The article titled “Pukllay Pampa: Andean-inspired time spaces for learning and unlearning” came out in published form in October in the Journal of Curriculum and Pedagogy! With support from OSU Libraries it is now available online with open-access 
https://doi.org/10.1080/15505170.2023.2273538

Co-author Anais Fernandez Castro shares some of her thoughts on the experience: 

“I am so grateful to have been able to work alongside Dr. Michelle Wibbelsman. This has been a real catalyst for my academic journey! First, I was part of a panel with Dr. Wibbelsman and Amanda Tobin Ripley (Doctoral student in the Arts Administration, Education and Policy Department), which allowed me to experience conferences from the point of view of presenters. This was the start of really understanding collaboration in academic research projects and allowed me to gain skills that I am now using in my more recent research. After the long hours of work to now seeing the project in published form, I can’t help but be proud of the work I am doing and, prior to this experience, really had no idea that I could do it. This mentorship has allowed me to understand the innerworkings of research rigor culminating in a publication, shedding light on the kind of work I might be interested in pursuing further as I continue my academic journey.”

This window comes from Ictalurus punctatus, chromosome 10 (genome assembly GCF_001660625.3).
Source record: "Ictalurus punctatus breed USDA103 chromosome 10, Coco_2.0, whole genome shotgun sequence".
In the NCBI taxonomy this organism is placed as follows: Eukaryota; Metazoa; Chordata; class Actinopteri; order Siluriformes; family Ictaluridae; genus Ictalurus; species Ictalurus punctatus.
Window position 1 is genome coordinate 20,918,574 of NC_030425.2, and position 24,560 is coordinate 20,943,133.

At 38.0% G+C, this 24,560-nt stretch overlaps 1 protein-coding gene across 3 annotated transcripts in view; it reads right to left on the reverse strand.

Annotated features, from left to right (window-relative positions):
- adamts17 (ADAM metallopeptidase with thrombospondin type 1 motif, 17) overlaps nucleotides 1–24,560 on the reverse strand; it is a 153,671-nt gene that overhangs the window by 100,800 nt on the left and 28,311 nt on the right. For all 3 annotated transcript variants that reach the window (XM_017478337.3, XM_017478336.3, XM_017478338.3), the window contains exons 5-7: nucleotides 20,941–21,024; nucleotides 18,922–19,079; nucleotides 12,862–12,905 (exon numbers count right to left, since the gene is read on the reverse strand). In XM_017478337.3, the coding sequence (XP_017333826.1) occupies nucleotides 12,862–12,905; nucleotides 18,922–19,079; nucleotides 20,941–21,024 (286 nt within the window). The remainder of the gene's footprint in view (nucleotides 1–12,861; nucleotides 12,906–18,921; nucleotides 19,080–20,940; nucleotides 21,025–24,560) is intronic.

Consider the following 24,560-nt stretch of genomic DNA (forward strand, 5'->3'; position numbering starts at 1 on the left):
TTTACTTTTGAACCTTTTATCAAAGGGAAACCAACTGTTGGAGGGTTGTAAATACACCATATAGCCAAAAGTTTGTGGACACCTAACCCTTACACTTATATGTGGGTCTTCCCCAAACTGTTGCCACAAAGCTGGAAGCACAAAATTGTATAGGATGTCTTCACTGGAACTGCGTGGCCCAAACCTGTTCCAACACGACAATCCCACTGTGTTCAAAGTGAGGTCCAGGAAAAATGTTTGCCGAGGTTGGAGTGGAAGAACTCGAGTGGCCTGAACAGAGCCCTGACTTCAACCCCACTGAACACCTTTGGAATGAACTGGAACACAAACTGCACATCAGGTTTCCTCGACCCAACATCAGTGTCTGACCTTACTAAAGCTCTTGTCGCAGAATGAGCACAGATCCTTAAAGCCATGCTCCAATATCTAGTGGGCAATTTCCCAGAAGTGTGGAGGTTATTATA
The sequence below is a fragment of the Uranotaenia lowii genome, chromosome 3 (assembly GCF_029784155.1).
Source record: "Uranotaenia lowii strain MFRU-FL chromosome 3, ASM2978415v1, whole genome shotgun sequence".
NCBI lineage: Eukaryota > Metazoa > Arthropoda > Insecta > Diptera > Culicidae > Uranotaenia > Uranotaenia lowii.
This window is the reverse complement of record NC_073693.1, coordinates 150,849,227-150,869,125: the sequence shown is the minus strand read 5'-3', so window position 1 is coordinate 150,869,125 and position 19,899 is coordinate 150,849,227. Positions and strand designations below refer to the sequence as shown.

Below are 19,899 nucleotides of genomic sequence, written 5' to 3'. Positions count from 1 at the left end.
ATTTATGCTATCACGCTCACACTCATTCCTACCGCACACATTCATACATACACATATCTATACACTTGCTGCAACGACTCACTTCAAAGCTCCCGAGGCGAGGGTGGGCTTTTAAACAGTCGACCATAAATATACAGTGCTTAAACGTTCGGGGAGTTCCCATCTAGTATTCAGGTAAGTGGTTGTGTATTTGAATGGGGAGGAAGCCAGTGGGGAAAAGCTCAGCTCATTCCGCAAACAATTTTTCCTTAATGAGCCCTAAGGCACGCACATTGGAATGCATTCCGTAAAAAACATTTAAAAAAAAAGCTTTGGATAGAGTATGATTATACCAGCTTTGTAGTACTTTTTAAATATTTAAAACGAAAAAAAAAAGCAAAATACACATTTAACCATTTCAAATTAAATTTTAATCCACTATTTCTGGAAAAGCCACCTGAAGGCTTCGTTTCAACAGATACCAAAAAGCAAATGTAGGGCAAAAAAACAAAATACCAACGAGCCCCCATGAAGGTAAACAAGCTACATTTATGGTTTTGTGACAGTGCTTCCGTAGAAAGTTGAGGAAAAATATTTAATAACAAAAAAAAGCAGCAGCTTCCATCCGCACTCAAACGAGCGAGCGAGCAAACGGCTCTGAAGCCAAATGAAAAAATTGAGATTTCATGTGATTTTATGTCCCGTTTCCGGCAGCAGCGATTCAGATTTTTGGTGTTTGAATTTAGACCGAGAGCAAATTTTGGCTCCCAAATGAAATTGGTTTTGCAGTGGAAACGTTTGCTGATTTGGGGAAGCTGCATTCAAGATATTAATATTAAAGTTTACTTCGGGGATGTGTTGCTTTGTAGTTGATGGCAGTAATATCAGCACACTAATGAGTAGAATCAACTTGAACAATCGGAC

Congratulations to Michelle and Anais on this article and for their many contributions to Andean and Amazonian Studies at OSU! 

 

Kareen Darwich, Undergraduate in Health Sciences Joins the Kawsay Ukhunchay Team

We welcome Kareen Darwich as a new member of our team! She is a third-year undergraduate Health Sciences student, hoping to pursue dentistry. She comes from a science background and is eager to implement this into her undergraduate thesis. Upon joining the team, Kareen remarked upon the contrast between her structured courses in the hard sciences to the alternative learning and unlearning space of the Kawsay Ukhunchay collective. Her Spanish minor and this new dynamic influenced her to pursue work with the Andean and Amazonian Indigenous Art and Cultural Artifacts Research Collection.

In her early weeks as a researcher/curator, she dove into Andean and Amazonian journals, books, and articles on health and wellness from the perspective of indigenous cultures. Other members of the group helped with references and sources that could potentially inform her project. After weeks of searching, the mental and physical maturation a girl goes through as she embarks on womanhood sparked her interest.